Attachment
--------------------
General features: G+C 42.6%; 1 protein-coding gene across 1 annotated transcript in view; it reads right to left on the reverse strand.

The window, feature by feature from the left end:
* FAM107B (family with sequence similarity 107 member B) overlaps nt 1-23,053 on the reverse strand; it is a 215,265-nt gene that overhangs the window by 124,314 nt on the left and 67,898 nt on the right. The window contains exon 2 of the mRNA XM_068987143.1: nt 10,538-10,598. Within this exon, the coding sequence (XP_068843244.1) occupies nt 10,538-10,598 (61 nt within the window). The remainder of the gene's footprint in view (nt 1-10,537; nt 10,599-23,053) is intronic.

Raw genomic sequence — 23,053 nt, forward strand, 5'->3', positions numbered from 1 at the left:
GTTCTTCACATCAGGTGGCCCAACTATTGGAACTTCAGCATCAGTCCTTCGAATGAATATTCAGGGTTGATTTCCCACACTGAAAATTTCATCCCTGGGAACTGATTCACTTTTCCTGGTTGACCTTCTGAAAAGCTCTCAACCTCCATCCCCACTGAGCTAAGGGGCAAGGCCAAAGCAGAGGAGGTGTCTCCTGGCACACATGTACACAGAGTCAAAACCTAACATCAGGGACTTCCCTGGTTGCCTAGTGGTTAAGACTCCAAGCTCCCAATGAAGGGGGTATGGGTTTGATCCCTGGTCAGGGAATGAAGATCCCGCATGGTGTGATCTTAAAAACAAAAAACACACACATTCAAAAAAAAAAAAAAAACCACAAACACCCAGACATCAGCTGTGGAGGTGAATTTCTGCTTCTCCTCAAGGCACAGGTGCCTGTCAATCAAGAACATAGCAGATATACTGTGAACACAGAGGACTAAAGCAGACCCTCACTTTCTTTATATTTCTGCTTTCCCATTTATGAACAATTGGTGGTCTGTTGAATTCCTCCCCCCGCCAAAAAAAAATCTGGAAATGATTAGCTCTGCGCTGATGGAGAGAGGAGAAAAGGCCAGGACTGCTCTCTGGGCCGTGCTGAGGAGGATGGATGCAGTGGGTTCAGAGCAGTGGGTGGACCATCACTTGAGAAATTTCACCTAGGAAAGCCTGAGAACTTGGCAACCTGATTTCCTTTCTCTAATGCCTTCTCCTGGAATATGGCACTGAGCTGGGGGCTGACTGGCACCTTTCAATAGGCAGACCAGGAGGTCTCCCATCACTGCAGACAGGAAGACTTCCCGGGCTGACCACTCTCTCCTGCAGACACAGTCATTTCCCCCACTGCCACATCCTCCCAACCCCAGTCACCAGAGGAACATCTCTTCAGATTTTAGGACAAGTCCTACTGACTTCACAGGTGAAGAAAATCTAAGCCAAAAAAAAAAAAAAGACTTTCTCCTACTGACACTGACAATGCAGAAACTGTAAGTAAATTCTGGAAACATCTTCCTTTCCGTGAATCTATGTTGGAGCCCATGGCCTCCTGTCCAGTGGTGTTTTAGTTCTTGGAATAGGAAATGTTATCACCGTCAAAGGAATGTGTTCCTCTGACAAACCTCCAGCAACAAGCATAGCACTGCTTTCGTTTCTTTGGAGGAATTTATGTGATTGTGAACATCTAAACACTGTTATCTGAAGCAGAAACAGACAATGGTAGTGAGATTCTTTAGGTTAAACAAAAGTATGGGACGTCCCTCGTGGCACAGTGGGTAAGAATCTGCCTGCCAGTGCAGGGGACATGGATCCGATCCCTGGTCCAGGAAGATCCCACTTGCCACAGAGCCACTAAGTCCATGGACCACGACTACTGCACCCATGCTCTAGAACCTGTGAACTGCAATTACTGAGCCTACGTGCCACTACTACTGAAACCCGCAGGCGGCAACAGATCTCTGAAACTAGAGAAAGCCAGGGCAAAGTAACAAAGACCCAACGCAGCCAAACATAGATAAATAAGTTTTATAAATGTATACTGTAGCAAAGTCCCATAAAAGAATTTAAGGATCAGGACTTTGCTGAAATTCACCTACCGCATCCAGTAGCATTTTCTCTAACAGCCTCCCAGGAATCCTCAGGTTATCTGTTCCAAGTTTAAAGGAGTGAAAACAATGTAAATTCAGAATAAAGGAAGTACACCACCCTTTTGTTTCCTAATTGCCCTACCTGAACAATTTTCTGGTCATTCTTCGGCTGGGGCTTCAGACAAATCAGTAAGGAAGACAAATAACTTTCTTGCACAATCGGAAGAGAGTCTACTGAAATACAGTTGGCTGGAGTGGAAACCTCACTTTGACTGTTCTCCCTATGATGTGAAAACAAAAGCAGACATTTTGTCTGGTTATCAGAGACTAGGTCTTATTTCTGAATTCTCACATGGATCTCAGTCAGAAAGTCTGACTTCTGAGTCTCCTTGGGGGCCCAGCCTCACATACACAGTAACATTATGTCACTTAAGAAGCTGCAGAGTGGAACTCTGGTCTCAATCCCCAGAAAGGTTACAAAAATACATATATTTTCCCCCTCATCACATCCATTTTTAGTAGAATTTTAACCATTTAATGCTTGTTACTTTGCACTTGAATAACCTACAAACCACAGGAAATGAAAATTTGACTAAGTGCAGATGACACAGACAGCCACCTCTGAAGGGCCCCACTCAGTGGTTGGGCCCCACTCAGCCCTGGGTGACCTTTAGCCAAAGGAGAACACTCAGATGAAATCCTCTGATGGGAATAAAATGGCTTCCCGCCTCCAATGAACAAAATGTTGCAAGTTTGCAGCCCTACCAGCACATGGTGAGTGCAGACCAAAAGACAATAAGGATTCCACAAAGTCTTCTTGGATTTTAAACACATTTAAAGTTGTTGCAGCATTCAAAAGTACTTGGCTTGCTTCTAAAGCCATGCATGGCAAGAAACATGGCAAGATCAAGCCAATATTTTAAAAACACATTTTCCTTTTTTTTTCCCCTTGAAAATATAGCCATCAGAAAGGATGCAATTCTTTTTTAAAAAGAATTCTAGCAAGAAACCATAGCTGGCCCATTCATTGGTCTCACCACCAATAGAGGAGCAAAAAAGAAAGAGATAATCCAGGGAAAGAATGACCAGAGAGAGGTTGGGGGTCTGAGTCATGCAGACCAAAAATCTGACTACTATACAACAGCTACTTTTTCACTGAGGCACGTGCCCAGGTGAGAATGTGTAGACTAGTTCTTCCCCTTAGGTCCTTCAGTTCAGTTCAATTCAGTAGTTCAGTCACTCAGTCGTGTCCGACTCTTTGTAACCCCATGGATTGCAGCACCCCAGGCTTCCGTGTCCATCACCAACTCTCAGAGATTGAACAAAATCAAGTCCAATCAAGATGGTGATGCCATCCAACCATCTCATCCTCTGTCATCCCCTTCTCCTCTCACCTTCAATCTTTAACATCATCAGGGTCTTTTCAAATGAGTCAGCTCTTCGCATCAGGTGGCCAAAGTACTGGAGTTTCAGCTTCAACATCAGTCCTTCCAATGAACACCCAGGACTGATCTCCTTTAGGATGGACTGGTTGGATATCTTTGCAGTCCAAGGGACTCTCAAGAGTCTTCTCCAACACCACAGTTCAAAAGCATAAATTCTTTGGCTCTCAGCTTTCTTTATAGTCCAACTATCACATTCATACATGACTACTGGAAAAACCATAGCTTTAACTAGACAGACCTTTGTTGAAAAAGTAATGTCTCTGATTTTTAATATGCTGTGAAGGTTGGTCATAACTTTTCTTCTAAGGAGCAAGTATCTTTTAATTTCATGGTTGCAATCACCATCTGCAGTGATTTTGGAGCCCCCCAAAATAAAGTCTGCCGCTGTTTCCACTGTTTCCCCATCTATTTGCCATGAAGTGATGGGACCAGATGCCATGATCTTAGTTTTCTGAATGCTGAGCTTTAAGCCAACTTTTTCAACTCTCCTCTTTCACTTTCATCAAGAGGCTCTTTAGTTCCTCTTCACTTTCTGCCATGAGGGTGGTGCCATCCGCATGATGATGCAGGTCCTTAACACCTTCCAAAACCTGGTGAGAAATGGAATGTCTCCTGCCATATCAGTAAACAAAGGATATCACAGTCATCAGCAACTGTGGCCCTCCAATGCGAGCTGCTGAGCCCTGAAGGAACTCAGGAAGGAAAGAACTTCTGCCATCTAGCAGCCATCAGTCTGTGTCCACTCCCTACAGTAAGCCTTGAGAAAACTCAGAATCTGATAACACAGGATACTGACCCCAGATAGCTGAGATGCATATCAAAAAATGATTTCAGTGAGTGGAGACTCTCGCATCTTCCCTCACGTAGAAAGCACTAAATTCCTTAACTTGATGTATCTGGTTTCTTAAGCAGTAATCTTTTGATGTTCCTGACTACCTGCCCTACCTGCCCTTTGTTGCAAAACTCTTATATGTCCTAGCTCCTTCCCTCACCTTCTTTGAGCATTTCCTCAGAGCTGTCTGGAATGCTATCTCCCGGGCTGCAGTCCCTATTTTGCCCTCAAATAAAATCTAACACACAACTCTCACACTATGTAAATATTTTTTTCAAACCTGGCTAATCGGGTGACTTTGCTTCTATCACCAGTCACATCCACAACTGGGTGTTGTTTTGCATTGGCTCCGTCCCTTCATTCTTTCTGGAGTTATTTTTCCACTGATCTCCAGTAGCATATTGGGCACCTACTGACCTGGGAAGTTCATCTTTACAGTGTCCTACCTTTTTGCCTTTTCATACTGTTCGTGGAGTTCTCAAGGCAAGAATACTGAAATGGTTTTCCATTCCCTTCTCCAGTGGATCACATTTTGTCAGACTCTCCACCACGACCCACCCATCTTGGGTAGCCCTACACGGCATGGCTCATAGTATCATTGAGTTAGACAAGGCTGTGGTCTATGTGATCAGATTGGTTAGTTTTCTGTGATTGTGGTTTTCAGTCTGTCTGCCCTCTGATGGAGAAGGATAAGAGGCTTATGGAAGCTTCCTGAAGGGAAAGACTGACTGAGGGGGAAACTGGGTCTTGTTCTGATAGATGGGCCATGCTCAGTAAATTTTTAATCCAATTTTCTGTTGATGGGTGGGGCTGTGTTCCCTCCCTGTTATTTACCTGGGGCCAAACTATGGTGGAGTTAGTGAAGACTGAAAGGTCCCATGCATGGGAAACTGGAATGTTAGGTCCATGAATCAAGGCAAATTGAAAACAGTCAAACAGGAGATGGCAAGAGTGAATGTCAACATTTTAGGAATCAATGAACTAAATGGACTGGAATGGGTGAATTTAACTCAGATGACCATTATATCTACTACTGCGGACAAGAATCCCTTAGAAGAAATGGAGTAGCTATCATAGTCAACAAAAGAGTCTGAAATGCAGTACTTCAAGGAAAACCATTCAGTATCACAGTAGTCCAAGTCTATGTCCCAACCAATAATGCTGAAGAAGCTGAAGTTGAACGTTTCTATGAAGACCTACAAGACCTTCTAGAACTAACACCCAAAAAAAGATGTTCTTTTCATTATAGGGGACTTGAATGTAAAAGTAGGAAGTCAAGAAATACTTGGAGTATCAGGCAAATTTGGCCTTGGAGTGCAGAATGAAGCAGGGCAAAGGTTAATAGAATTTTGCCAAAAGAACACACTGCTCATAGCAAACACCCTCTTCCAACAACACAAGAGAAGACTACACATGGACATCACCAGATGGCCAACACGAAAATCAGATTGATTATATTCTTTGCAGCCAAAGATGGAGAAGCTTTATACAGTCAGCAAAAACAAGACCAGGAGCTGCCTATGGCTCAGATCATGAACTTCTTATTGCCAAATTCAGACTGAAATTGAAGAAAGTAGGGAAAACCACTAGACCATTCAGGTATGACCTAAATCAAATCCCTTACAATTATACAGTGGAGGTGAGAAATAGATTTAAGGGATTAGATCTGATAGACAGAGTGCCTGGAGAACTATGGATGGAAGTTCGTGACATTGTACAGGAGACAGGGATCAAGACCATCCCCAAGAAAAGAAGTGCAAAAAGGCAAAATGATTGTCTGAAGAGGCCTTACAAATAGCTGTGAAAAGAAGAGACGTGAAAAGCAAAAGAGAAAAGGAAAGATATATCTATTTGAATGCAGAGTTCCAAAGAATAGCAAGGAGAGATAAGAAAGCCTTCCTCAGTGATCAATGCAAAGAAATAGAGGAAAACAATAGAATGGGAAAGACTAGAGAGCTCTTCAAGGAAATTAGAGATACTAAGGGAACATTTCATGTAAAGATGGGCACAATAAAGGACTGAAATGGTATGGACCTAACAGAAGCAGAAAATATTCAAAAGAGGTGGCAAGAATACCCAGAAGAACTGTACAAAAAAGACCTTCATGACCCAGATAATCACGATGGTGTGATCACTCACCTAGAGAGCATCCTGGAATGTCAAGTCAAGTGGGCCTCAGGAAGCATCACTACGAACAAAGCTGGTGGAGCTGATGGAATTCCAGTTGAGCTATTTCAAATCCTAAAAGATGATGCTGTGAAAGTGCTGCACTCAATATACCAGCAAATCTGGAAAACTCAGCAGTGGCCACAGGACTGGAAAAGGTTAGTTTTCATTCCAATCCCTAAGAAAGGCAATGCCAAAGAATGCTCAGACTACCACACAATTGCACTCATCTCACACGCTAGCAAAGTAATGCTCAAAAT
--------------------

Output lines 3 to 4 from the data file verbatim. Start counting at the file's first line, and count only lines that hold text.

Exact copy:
* FAM107B (family with sequence similarity 107 member B) overlaps nt 1-23,053 on the reverse strand; it is a 215,265-nt gene that overhangs the window by 124,314 nt on the left and 67,898 nt on the right. The window contains exon 2 of the mRNA XM_068987143.1: nt 10,538-10,598. Within this exon, the coding sequence (XP_068843244.1) occupies nt 10,538-10,598 (61 nt within the window). The remainder of the gene's footprint in view (nt 1-10,537; nt 10,599-23,053) is intronic.

Raw genomic sequence — 23,053 nt, forward strand, 5'->3', positions numbered from 1 at the left: